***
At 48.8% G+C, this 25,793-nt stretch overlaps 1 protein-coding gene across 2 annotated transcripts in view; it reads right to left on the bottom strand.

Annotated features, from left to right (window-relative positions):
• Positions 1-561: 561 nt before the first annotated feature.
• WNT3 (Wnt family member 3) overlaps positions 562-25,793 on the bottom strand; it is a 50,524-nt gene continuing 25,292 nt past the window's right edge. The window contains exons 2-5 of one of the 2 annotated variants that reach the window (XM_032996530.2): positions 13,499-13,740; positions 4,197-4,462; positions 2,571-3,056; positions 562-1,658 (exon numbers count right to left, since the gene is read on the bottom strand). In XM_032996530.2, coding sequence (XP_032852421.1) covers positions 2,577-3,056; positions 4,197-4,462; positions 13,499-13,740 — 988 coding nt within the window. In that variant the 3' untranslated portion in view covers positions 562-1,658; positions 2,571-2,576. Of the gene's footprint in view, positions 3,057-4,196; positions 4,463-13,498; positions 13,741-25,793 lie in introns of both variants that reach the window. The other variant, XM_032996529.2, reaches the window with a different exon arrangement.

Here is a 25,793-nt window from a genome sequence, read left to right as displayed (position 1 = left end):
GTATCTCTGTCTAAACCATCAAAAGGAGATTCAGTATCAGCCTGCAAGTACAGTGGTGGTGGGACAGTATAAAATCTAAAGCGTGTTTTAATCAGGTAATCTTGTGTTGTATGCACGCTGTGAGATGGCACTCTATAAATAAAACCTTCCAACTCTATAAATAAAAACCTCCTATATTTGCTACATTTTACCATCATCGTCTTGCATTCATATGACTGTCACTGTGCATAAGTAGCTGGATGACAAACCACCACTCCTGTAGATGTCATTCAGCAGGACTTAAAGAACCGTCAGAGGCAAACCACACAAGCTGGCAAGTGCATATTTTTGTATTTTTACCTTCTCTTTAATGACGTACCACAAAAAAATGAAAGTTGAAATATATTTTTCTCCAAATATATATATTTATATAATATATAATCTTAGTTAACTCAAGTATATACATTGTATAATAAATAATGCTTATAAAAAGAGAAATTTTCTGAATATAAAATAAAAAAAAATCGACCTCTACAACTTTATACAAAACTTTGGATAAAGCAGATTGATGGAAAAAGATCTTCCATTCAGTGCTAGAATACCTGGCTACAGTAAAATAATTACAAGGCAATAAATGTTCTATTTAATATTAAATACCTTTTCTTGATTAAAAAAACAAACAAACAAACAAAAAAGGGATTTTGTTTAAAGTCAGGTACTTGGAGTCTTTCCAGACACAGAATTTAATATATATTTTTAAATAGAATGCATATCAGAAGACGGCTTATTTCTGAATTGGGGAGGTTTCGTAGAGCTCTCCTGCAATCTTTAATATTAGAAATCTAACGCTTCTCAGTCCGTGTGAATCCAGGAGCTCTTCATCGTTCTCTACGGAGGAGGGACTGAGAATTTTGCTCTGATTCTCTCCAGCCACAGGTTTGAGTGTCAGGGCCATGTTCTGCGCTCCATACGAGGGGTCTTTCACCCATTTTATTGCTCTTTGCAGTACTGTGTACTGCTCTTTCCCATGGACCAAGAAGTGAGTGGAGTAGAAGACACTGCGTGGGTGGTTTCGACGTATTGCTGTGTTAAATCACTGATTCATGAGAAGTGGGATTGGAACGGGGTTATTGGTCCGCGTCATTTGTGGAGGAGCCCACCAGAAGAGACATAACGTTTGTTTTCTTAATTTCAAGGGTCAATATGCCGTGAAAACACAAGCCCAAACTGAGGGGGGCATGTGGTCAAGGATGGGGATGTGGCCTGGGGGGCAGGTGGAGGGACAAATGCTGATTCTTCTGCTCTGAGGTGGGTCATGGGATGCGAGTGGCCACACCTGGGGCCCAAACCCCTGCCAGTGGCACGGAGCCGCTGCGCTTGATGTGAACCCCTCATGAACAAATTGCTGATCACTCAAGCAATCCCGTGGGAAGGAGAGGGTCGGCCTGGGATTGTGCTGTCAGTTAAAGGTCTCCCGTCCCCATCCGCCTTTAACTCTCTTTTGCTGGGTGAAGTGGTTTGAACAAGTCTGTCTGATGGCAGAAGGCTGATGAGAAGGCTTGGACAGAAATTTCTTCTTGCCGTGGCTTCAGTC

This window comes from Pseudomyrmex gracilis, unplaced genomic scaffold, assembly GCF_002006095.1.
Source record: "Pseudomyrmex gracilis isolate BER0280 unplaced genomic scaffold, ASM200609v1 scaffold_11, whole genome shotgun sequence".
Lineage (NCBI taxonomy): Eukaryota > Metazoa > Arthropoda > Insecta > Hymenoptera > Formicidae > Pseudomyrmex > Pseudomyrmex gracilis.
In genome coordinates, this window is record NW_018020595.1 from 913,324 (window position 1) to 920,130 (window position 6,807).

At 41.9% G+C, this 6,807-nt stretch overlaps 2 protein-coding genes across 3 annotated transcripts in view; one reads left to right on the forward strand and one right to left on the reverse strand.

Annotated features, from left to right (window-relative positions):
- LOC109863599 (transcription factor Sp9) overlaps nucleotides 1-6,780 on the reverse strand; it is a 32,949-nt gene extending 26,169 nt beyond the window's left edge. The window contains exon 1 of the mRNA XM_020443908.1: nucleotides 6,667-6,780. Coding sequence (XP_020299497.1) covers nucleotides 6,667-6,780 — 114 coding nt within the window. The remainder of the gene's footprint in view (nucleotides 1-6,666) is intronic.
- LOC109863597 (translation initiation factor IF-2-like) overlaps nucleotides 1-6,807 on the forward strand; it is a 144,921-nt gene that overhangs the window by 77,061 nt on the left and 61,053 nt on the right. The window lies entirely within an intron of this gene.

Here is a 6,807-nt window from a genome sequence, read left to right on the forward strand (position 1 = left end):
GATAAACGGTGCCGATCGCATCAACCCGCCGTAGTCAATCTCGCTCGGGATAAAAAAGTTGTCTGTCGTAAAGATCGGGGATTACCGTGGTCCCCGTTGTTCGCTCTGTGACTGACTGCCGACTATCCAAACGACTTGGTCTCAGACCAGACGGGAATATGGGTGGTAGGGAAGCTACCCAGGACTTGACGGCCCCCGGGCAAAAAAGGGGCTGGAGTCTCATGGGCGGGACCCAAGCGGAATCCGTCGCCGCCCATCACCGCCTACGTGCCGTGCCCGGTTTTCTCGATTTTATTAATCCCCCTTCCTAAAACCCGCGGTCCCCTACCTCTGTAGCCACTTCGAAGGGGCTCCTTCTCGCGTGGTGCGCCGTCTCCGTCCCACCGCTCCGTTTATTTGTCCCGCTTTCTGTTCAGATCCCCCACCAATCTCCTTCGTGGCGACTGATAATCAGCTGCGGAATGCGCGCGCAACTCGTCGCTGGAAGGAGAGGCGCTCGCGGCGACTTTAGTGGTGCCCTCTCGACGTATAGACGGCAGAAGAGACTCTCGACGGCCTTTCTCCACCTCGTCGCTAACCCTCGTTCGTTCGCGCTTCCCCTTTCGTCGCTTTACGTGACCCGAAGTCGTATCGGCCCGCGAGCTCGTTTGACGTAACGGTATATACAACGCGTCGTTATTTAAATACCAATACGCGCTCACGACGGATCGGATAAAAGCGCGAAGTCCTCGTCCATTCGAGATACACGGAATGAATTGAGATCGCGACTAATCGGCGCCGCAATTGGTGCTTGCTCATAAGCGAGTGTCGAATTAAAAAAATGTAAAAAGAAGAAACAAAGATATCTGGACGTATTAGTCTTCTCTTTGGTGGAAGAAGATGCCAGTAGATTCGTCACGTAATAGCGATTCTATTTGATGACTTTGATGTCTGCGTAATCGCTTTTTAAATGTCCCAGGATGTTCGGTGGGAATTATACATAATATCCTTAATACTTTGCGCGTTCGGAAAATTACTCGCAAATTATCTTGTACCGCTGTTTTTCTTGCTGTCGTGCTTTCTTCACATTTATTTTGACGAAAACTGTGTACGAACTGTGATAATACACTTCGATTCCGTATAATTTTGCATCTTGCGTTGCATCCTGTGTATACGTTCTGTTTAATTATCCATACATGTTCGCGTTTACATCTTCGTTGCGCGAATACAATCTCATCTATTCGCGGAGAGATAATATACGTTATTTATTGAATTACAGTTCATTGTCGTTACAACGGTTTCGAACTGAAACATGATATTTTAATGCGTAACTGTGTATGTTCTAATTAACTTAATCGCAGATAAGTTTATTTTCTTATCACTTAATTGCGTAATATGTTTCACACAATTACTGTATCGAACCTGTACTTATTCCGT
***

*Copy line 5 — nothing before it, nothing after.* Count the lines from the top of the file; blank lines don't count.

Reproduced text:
Here is a 25,793-nt window from a genome sequence, read left to right as displayed (position 1 = left end):